Monday, June 22, 2009

Steve Stoyko Chess Training Method Revisited

Photo of Steve Stoyko
circa May 2005

I bringing this info in the forefront of this chess blog post about Steve Stoyko's Training Method , that was placed at the tail end of my last blog post, because it will help the amateur chess player grow stronger in his analysis of the middlegame.

The reason for this is to put a spotlight on the middle game analysis and how to approach this form of evaluation and visualization originated by
Steve Stoyko.

First off , let me credit where credit is due. Publication of Steve Stoyko's training method first cropped up in Dan Heisman's Novice Nook column, which by the way is not just for chess novices but for all tournement chess players under the rating of Expert.

Dan's Novice Nook column shows up monthly in the Chess Cafe , an excellent chess page with all kinds of chess columnists.

The full Novice Nook column where Steve Stoyko's Training Method is found is called.
Chess Exercises" aka "you can't play what you don't see "

The part of Dan Heisman's column where Steve Stoyko's Training Method is mentioned is towards the end of that Novice Nook column by Dan Heisman. The excerpted part of Dan's column is listed below entitled " Advanced Exercises, Stoyko Exercise.

Advanced Exercises:
A1. Stoyko Exercise

FM Steve Stoyko suggested to me this very helpful exercise. First the reader
should find a rich middlegame position. You can find them in many Kasparov,
Shirov, or Speelman games, or in the books The Magic of Tactics, Genius in
Chess, or How to Think in Chess. Take out a couple sheets of paper and a pen or

The idea is to write everything you can possibly visualize from the position, like
you were playing the game without a clock and you had to see and record
everything before you move.

Write down every line that you look at (no matter
how bad!), along with that line's evaluation. This should fill up several sheets of
paper and take 45 minutes up to 2+ hours! If you chose a sufficiently complex
positions dozens of variations should be considered. Consider lines to as much
depth as you think is significant.

You can show your judgment of the evaluation (who stands better and by how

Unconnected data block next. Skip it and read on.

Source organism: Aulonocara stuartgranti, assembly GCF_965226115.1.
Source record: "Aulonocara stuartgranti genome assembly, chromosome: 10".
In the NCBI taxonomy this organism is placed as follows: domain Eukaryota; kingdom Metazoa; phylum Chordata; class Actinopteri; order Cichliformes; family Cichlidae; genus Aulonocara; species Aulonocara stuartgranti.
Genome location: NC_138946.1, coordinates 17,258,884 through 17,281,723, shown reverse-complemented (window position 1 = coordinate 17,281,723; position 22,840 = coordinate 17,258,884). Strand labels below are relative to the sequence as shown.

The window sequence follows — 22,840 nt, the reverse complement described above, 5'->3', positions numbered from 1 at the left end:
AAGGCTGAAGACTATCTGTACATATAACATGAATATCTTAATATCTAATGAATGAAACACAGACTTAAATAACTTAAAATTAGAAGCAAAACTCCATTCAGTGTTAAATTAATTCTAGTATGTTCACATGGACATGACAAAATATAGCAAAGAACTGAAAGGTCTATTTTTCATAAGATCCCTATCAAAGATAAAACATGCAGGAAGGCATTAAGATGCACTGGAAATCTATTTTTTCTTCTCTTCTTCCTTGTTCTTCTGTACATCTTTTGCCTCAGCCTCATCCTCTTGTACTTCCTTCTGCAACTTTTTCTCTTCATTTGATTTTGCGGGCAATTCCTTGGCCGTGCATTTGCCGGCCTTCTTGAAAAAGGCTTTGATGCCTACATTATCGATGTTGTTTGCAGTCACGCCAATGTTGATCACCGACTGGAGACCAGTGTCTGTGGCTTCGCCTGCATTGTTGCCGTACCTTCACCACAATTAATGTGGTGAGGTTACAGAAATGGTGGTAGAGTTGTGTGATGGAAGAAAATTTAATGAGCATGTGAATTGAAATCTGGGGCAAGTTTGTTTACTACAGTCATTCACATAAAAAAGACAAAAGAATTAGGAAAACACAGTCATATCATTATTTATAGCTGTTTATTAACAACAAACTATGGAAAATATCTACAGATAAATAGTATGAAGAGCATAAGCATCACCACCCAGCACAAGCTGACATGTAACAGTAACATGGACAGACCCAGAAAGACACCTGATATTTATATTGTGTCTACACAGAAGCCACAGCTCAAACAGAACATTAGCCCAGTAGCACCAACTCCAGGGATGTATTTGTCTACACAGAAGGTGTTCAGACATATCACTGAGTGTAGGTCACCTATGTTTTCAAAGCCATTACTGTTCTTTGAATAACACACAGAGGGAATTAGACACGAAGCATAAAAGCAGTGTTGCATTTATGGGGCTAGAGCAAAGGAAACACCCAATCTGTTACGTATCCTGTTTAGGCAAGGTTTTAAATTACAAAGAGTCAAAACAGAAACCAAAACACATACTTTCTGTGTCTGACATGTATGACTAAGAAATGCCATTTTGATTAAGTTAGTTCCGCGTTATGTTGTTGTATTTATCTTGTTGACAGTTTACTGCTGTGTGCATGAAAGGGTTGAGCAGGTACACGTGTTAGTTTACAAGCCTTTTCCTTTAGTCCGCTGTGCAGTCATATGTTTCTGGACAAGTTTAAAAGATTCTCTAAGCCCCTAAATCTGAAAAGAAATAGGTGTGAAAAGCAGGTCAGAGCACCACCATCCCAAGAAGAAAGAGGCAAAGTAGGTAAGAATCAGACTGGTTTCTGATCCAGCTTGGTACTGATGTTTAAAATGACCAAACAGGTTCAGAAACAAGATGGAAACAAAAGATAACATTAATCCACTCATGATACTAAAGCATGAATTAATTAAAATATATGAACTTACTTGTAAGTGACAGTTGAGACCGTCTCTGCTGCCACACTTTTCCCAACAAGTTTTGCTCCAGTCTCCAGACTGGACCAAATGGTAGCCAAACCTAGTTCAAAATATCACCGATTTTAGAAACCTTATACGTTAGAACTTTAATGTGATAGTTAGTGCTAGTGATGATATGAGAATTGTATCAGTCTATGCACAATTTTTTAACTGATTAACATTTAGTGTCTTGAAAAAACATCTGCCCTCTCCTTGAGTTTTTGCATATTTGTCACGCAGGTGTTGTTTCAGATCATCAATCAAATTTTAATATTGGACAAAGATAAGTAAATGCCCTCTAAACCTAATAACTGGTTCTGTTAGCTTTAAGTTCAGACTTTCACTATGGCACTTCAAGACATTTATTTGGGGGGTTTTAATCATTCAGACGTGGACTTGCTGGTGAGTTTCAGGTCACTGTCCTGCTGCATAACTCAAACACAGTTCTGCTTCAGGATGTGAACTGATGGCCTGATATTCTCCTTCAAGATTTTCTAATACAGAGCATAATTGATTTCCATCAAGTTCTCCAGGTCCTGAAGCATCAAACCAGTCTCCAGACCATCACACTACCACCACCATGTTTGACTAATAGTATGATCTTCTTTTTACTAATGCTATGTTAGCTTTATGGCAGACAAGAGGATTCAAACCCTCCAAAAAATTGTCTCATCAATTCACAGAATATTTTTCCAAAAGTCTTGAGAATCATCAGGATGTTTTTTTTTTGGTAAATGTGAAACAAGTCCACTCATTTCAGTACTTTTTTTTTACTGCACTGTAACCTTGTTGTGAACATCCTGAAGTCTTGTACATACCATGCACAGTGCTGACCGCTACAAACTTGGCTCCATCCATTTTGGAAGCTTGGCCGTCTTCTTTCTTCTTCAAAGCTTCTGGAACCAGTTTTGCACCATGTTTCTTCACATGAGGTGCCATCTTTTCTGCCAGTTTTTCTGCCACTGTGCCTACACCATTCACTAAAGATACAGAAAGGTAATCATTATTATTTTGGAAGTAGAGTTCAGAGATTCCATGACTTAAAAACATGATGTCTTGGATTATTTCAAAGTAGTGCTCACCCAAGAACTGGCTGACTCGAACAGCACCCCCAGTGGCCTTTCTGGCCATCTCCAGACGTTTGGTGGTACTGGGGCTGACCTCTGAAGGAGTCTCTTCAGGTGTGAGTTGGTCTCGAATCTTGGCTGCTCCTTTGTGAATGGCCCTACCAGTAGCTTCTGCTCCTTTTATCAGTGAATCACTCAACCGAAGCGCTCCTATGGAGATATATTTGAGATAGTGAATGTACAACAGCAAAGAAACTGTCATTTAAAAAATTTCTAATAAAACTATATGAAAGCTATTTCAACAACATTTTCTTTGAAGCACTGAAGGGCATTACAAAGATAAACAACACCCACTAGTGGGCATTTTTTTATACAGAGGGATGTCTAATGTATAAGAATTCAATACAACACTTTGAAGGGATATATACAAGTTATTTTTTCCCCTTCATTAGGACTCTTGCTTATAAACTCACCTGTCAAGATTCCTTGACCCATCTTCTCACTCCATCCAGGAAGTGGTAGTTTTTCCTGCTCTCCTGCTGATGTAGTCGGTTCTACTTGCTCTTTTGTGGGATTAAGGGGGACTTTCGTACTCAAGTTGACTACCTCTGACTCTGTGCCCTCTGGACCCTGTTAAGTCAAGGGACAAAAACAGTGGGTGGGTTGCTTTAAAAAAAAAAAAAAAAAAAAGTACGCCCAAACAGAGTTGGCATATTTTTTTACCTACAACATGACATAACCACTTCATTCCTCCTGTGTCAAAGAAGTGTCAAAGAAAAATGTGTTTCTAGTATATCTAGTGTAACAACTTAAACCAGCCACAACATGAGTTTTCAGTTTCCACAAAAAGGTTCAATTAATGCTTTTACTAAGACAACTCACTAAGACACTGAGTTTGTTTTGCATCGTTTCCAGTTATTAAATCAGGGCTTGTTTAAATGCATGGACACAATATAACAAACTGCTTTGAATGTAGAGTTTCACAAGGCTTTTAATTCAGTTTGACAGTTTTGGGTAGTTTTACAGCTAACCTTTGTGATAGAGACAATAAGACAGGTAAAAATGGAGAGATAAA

much – you don’t always have to say why) with any number of methods:
l A) Traditional: =, ±, ¥, …
l B) Computer - In pawns; negative means Black is better: +0.3, -1.2, …
l C) English: White is a little better, Black has compensation for his lost
pawn, etc.

When you are done, take your analysis to a good instructor, player, or software
program. Look at each line to see how well you visualized the position (any
retained images, illegal moves, etc.?), and also compare your logic (was that move
really forced?) and your evaluation.
In general the Stoyko exercise, if done properly, should help you practice and
evaluate the following skills:
l A) Analysis
l B) Visualization
l C) Evaluation

file:///C|/cafe/heisman/heisman.htm (5 of 8) [09/14/2003 2:35:12 PM]
Novice Nook

Steve claimed that each time he did this exercise he gained about 100 rating

Someone asked me the following question about the evaluation aspect of the
Stoyko exercise:
"I don't understand your point: 'The key is the amateur's evaluation of every line...
you will have your instructor (or Fritz or whatever) compare your evaluation of
every line, resulting in a really good evaluation test.' How is it a 'really good
evaluation test' to analyze a single position from a Kasparov or Shirov type game
for an hour or so?
"I can see how it's a good calculation/visualization exercise - totally agreed. I've
done it in the past for this benefit and I'd do it again. But I'm just not understanding
the evaluation benefit?!"

Answer: Your question is very good (If you misunderstand that purpose of the
exercise, that would help explain my observation as to why so many players are
missing out on using this valuable resource!).
Most players are very poor at even-material evaluation. Therefore they make bad
moves because, assuming they evaluate potential outcomes of various candidate
moves, they choose a move that is not best because they erroneously think the
resultant position(s) from their chosen move are better.

The second (non-analysis) aspect of the Stoyko exercise is to evaluate every line
that you examine in the tree - that could be dozens or even possibly hundreds of
lines for one position since the Stoyko position has unlimited time. By comparing
your evaluations of these hundreds of lines with your instructors' evaluation, you
learn to improve one of the most critical skills you have - what is good and what is
bad and why and how much. It also helps you identify the all-too-common
quiescence errors where weak players stop their line too soon and therefore misevaluate because they did not look to see what might happen with further checks,
captures, and threats.

This capability is so important and its failure so critical that you would think
everyone would want to work on it, especially since the amount of work is an hour
or two, plus additional time for going over it with someone (or even at worst via
computer evaluation).

1 comment:

  1. I used to do something similar when I was doing my PhD in Biochemistry. I made it a point of writing a critique of my work every day no matter what. This was on top of every other bit of work I was doing that day. I couldn't leave the lab. until I wrote the critique. The result was I finished my PhD in 2.5 years most of my contemporaries took at least an extra year. I see the value of the above, it makes you think hard and steer in the right direction. Thanks, for the article sometimes it is difficult to see how to apply your experience in a different area.